Since 2001 we have observed dozens of army checkpoints on paved and unpaved roads in the West Bank, the Jordan Valley and along the Separation Fence; Civil Administration offices which grant permits to Palestinians; and military courts trying Palestinian prisoners. We stand at the checkpoints observing the behavior of soldiers and Palestinians without interfering, intervening only when soldiers behave offensively to Palestinians. Then we try to speak to the soldiers themselves or telephone...
'Awarta, 'Azzun 'Atma, Beit Furik, Burin (Yitzhar), Huwwara, Shomron Crossing, Za'tara (Tapuah), Thu 26.4.12, Morning
Translation: Suzanne O.
And this time, for a change, some good news.
Because of Independence Day the gate is closed and locked. No one enters and no one leaves and there isn't even one soldier to guard the locked gate. The wire mesh gate leading to the agricultural gate is also locked.
There is no police presence at the exit from Israel. There is very little traffic from the territories into Israel.
We didn't see any soldiers in the check points. There is one soldier in the tower looking out over the junction. There is heavy Palestinian traffic in the direction of Ramallah and not even one Israeli car.
There is no military activity.
And now for the good news– It turns out that a month ago the ban on Palestinian cars using the part of Madison Way between Beit Furik and Beit Dejan was lifted. We asked the DCO when the ban on using the part between Beit Furik and Awarta would be lifted (this passes by Itamar) and according to him it is a matter of security…
In Beit Furik we talked with locals about working the agricultural areas close to Itamar. We were told that a while ago the army gave them a few days to plough the land with a military escort, and many people took advantage of the offer. However, our friend said that his family has an olive grove on the hillside adjacent to Itamar and it has been 10 years since they have been able to approach it because of fear for their lives. According to him families have sneaked in to harvest their olives under cover of darkness but he, fearing for his life, did not because he was unable to ensure his security with either the army or with 'Rabbis for Justice'.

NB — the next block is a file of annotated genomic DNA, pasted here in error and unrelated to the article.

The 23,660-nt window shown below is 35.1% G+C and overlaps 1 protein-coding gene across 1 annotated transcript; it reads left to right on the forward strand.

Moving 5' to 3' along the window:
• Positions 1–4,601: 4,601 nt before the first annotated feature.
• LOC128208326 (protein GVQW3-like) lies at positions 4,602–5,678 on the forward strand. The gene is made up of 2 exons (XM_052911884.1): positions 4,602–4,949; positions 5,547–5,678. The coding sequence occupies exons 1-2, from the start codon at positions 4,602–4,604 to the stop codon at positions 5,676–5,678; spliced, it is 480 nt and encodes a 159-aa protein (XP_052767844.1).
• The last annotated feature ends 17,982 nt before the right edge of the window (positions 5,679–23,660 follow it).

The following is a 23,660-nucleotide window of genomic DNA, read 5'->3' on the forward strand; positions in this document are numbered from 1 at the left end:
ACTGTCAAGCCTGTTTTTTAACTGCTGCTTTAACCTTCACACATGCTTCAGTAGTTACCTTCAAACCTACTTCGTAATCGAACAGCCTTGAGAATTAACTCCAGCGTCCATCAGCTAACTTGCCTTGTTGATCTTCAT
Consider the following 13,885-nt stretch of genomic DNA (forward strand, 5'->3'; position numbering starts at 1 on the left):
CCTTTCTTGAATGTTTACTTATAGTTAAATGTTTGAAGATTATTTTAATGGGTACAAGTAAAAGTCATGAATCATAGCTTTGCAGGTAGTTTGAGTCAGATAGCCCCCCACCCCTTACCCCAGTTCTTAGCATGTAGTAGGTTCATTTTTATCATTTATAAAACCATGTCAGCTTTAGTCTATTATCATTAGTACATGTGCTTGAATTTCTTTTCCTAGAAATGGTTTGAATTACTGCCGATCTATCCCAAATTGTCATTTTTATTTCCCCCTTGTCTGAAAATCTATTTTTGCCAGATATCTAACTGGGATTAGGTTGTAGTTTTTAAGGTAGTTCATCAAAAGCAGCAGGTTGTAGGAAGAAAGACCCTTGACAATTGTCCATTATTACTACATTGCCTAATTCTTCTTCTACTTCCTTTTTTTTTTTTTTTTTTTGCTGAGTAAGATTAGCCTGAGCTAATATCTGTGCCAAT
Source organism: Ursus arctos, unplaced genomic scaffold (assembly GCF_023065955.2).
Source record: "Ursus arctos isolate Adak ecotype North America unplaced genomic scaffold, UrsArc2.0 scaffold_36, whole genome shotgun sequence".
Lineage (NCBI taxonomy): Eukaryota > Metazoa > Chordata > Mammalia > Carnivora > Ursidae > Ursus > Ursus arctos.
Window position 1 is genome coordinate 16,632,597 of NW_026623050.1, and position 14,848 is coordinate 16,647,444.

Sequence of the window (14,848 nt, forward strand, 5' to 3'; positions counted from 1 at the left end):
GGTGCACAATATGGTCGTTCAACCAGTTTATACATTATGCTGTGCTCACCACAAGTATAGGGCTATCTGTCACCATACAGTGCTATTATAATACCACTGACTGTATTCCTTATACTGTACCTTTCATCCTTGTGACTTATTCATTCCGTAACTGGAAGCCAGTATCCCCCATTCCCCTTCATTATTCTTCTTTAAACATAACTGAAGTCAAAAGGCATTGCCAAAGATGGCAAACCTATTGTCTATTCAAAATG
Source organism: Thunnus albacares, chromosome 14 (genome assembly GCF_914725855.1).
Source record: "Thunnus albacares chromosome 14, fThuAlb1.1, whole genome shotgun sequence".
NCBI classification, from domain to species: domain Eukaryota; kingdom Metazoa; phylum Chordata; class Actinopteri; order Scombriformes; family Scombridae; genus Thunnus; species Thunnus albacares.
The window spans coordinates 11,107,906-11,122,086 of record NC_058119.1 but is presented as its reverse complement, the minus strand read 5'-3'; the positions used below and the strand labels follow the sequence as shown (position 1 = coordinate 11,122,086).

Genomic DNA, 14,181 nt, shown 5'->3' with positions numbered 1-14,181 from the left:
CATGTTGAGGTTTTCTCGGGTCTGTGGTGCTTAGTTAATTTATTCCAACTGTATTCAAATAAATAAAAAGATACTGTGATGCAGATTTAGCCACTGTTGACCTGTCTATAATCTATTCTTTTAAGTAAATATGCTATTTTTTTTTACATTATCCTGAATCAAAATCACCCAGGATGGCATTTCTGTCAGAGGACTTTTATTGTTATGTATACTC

The yellow barrier still prevents crossings. Large signs in Hebrew point the way to improvised car parks. It appears that, starting from 9 a.m., there will be a reception in the area, in honour of Independence Day, for the Huwwara brigade and they expect many guests.
Because of the event most of the vehicles moving around the area are military ones. We saw a group of soldiers near Beit Furik who were not staffing the roadblock but were there 'for security reasons'.
There are many soldiers at the Huwwara roadblock too. They are getting ready by the deserted car park. There are already soldiers at the post by the entrance to Nablus. They do not stop the traffic but the drivers, seeing them, slow down expecting a hand signal. In no time a queue builds up which brings memories of times forgotten.
On the way up to Bracha a soldier guards the many hitchhikers.
There is a military vehicle in the bay.
There is a Border Police vehicle awaiting developments.
There are a number of Border Police soldiers who do not impede the traffic. Large signs invite the public to the brigade open day. (We decided that we would rather go home.)
At the Shomron Crossing there is almost no traffic.
Chotzei Shomronroad has been occupied by cyclists.